Structural Reform of Networks Driven by SDN

SDN for efficiency in network operation management

At present, a large structural reform is underway in the world of communication networks. A technology called Software-Defined Networking (SDN) is poised to realize a new type of network structure. Before explaining SDN, let’s briefly look at the challenges conventional networks face.

Networks consist of routers, switches, and other communication hardware having various roles; these devices are connected by cables. Each communication hardware device is an independent computer and must be set up and configured separately.

However, use of networks has been increasing explosively due to the spread of cloud computing and other reasons; the conventional approach is no longer sufficient to support such use. Data centers, the “brain” of cloud computing where many computers are installed, face the biggest challenge. Changing the framework or setting of communication hardware devices or wiring each time communication networks or computers are enhanced or changed based on demand is so difficult as to make system administrators feel dizzy.

The concept of SDN was invented to solve such problems. Under SDN, all hardware are set comprehensively and network configuration can be changed flexibly using centralized management software while leaving the connections between hardware devices as they are.

FINCA for optimizing ICT

SDN has already been implemented at data centers, thereby enabling highly flexible network management. However, networks are not confined to data centers. We wondered if we could provide more convenient, comfortable services by connecting all kinds of networks with SDN, including optical fiber networks provided by carriers, wide-area networks (for mobile phones and others), and Wi-Fi used by smartphones and tablets.

This thought led Fujitsu to announce the Fujitsu Intelligent Networking and Computing Architecture (FINCA), which optimizes SDN-based networks in terms of three network elements: data centers, wide-area networks, and smart devices.

FINCA’s optimization of networks at all levels enables service providers to launch new services quickly and allows carriers to use communication networks more efficiently.
In addition, in the event of a large-scale disaster, FINCA permits network configuration to be changed dynamically and to prioritize exchange of information required for disaster support.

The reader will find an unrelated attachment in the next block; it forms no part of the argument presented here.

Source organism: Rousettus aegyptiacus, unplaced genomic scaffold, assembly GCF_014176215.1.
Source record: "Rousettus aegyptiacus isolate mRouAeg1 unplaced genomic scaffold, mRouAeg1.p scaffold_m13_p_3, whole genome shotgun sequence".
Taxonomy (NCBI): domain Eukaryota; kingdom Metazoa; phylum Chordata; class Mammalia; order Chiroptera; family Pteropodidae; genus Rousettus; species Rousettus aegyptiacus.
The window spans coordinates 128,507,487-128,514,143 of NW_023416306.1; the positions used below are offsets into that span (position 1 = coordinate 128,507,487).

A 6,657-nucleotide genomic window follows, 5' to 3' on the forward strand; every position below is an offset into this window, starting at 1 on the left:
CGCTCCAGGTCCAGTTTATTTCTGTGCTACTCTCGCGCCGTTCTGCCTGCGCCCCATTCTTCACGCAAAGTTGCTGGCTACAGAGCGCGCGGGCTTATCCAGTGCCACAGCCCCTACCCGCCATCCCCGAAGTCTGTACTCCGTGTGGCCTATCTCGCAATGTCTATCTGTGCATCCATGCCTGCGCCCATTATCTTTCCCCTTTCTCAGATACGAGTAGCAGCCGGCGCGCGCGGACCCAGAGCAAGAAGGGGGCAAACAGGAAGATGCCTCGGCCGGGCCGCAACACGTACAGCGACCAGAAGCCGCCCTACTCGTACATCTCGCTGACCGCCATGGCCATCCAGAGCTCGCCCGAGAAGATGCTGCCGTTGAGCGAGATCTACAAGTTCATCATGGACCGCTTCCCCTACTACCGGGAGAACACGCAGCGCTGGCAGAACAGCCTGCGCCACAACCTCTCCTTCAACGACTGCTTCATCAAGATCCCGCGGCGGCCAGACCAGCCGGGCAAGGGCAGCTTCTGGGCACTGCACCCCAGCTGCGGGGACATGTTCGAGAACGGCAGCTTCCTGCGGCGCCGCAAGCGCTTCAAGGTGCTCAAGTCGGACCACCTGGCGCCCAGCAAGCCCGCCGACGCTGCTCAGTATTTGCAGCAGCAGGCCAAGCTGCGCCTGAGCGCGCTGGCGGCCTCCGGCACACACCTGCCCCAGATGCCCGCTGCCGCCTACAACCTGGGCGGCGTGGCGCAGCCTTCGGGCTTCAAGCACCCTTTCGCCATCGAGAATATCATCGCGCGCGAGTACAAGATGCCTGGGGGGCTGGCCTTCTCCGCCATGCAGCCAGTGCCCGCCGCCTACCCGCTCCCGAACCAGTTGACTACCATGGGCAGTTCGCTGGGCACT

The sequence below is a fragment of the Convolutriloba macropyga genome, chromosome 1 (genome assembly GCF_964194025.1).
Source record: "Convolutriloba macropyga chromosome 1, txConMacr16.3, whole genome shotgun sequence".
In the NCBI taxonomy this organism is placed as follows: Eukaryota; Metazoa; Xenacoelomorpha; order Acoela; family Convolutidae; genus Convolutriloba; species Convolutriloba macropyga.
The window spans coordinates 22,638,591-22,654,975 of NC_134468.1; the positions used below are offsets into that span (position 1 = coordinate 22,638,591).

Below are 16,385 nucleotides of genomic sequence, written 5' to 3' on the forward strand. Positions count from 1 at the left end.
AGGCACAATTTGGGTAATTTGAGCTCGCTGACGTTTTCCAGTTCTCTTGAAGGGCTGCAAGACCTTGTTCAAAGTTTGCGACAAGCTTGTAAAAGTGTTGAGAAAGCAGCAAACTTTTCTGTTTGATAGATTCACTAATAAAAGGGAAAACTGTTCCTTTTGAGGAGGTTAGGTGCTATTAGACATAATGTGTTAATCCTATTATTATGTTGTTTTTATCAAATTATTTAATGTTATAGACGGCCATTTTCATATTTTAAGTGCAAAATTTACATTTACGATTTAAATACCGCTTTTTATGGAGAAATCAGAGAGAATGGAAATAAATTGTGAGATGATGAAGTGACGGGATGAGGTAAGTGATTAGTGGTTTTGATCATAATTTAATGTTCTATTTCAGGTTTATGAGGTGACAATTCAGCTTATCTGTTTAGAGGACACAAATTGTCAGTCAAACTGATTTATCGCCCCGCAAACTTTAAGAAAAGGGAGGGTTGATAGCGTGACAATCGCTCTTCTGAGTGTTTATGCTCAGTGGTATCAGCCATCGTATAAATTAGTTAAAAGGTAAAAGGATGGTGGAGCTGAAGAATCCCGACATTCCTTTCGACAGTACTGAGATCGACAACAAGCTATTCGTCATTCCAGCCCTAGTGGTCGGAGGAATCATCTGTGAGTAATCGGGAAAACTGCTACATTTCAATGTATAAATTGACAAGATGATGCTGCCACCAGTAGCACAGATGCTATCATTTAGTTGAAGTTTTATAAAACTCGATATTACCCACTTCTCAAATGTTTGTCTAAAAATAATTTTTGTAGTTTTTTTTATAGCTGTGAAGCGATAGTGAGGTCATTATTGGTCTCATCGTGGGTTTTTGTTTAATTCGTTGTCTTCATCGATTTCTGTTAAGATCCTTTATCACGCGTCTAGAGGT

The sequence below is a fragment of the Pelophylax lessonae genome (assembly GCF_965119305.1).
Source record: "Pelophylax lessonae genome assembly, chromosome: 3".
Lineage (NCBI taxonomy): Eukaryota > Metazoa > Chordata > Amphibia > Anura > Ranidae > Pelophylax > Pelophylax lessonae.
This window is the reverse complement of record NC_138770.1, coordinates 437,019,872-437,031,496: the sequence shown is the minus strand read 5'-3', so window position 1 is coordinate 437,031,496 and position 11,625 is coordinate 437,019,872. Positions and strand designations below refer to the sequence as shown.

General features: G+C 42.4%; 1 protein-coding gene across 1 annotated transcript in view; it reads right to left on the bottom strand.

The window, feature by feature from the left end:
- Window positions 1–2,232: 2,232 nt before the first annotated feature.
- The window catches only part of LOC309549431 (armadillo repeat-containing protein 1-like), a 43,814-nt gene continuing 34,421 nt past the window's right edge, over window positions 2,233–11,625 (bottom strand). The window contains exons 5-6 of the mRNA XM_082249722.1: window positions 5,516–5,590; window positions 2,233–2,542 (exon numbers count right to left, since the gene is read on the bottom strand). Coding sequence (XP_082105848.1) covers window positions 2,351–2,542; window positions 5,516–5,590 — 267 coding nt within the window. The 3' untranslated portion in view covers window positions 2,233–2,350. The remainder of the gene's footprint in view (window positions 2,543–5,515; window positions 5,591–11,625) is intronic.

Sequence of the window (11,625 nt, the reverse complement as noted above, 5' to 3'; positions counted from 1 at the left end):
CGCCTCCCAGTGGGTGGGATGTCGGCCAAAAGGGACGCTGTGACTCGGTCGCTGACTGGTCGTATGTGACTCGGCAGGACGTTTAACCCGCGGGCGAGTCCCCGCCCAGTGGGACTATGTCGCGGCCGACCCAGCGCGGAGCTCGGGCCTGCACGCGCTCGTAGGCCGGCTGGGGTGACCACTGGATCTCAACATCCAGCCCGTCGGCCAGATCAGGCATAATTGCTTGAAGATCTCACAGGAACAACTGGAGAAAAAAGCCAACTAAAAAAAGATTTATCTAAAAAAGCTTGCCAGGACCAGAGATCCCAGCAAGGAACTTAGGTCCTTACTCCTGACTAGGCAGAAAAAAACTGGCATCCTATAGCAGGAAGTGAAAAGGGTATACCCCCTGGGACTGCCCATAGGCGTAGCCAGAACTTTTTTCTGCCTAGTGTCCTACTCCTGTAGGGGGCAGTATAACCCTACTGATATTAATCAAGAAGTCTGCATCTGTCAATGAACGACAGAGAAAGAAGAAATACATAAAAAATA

Wide-area network virtualization with SDN

The overall picture of FINCA is already becoming clear. At Interop Tokyo 2014 held in June of this year, Fujitsu announced the Virtuora Series, a new product line that optimizes wide-area networks, the second element of SDN-based networks following data centers.
The Virtuora Series enables quick provision of network services and contributes to cost reduction by adopting the system deployed in data centers to wide-area networks.

Wide-area networks handled by carriers have been renovated about once per decade; these include the Integrated Services Digital Network (ISDN), Asynchronous Transfer Mode (ATM) cell network, and Next Generation Network (NGN). Having achieved all these structural reforms together with carriers, Fujitsu can propose total solutions, including not only hardware and software technologies but also utilization and migration of existing assets. Since hardware already deployed by carriers can be used, FINCA enables carriers to shift to a network having an SDN-like structure while reducing the cost of investing in new devices.

Transformation using SDN has been advancing steadily and quietly unnoticed by most general consumers. In the next stage of advanced networks, many businesses will offer new services one after another. The structural reforms of networks pursued by Fujitsu will make our daily lives more comfortable and safe.